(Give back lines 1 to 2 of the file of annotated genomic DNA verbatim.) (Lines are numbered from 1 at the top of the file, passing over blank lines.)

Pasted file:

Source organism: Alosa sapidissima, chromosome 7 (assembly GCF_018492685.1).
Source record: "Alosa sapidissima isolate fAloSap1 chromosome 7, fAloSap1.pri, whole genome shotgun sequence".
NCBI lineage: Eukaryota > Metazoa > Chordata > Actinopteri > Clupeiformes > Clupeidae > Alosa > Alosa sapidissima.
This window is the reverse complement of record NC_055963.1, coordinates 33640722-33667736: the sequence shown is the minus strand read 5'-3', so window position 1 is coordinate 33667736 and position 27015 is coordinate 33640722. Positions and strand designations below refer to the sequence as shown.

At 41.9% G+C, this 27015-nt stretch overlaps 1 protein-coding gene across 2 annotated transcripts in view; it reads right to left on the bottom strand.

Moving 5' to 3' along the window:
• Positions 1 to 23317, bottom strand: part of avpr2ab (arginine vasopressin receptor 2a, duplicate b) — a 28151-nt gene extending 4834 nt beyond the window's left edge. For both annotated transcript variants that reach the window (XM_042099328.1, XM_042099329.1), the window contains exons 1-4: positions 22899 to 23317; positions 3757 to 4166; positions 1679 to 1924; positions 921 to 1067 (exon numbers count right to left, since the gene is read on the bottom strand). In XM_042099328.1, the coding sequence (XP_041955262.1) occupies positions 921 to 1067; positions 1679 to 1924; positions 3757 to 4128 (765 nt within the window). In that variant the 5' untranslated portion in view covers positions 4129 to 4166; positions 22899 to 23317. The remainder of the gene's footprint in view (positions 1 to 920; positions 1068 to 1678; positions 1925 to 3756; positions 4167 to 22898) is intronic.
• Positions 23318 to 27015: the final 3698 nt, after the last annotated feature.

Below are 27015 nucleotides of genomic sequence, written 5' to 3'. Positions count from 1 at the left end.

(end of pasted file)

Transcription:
Source organism: Alosa sapidissima, chromosome 7 (assembly GCF_018492685.1).
Source record: "Alosa sapidissima isolate fAloSap1 chromosome 7, fAloSap1.pri, whole genome shotgun sequence".